a flaw in the theory of relativity -- 12/16/15
Today's selection -- from Spooky Action At A Distance by George Musser. Even as Albert Einstein championed his theory of relativity, and even though that theory has revolutionized modern life in countless ways, Einstein knew of a phenomenon that directly contradicted that theory. Specifically, action upon one of two photons that are entangled with each other, (in other words photons who interact in ways such that the quantum state of each particle cannot be described independently), immediately impacts the other, even when separated by hundreds of miles. This implies causality at a speed faster than the speed of light, which, according to the theory of relativity, is impossible. Einstein described it as "spooky action at a distance." This highly controversial phenomenon, sometimes referred to as nonlocality, may revolutionize physics and our understanding of the world:
"If anyone has taken it on himself to show the world what quantum entanglements look like, it's [Colgate University's Enrique] Galvez. Entanglement is the best known of several types of nonlocality that modern physicists have observed, and the one that spooked Einstein. ... On the day I visit Galvez's lab, one of his optical benches is given over to the entanglement experiment, and ... Galvez is ready to take some data. To verify that everything is working properly, he first simulates flipping ordinary coins by setting the waveplate to produce unentangled photons. The meter reads about twenty-five coincidences per second. For comparison, you'd get one hundred coincidences per second if every single photon in every single pair made it through the filters. So, the coincidence rate is about a quarter of its maximum possible value. This is just what you'd expect from the laws of chance. If you take two coins and flip them, each will come up heads about half the time, so both will be heads about a quarter of the time. Now Galvez adjusts the waveplate to generate entangled photons.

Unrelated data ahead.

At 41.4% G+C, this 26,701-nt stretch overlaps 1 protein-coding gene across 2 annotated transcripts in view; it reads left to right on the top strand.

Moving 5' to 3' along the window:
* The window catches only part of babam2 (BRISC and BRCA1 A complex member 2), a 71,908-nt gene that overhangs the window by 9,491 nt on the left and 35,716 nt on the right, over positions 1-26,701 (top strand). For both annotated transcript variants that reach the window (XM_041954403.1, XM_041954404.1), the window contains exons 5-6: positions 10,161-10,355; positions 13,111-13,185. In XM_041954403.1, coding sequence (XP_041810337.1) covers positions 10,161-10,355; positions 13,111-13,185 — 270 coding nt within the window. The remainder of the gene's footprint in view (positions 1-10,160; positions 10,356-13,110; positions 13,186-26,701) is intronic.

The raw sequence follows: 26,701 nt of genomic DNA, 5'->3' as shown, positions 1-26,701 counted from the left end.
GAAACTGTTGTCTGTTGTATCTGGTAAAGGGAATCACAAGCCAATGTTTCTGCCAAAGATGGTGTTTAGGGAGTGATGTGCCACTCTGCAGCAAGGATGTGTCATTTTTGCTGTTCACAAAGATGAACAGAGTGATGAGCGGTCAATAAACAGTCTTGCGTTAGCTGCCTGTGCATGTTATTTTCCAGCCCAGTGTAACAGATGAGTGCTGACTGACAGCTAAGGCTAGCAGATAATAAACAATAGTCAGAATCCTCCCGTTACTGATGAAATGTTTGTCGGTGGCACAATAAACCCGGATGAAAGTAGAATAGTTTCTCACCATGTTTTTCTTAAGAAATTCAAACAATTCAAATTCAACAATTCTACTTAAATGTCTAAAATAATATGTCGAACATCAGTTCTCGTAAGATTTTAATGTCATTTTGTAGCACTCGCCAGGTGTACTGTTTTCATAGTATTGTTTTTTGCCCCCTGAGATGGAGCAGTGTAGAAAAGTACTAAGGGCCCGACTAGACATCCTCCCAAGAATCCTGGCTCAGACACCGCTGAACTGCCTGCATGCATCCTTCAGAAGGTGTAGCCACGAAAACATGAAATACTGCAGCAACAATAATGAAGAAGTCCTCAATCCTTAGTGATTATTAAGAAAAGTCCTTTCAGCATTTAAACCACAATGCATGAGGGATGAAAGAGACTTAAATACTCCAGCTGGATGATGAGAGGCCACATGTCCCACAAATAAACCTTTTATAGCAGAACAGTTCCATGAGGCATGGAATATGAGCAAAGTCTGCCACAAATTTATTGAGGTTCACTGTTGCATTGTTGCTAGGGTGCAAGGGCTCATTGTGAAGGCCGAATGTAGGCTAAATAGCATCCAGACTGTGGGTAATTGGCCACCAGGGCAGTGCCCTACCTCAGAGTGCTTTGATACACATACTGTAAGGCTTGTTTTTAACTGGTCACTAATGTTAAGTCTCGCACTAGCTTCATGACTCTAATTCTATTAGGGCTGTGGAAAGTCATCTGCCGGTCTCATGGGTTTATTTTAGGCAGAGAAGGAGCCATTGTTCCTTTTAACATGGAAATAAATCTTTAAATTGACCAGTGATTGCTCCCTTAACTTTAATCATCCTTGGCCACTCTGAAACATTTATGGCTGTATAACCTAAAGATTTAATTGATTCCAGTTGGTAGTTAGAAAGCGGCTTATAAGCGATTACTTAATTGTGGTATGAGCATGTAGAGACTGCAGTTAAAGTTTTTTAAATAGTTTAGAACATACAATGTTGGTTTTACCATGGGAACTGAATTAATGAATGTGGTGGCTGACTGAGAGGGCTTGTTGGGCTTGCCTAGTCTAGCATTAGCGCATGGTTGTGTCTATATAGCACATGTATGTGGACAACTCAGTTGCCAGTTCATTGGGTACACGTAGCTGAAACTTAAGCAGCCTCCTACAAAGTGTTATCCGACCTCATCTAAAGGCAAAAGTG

"The coincidence rate jumps to about fifty per second. A change from twenty-five to fifty on a digital readout in a basement lab might not seem like much. But that's physics for you. It takes effort to peer beneath the surface of the world around us, and the clues are subtle, but they are no less dramatic for that. All those years of waiting and preparing for this moment have paid off, because when I see that fifty, I realize what I am seeing, and I shiver. The photons are behaving like a pair of magic coins. Galvez flips thousands of such pairs, and both always land on the same side: either both heads or both tails. That kind of thing doesn't happen by pure dumb luck.
Normal Coins | Quantum Entangled Coins | ||
Left Coin | Right Coin | Left Coin | Right Coin |
heads | tails | heads | heads |
tails | tails | tails | tails |
heads | heads | heads | heads |
tails | tails | tails | tails |
tails | heads | tails | tails |
tails | heads | tails | tails |
heads | tails | heads | heads |
heads | heads | heads | heads |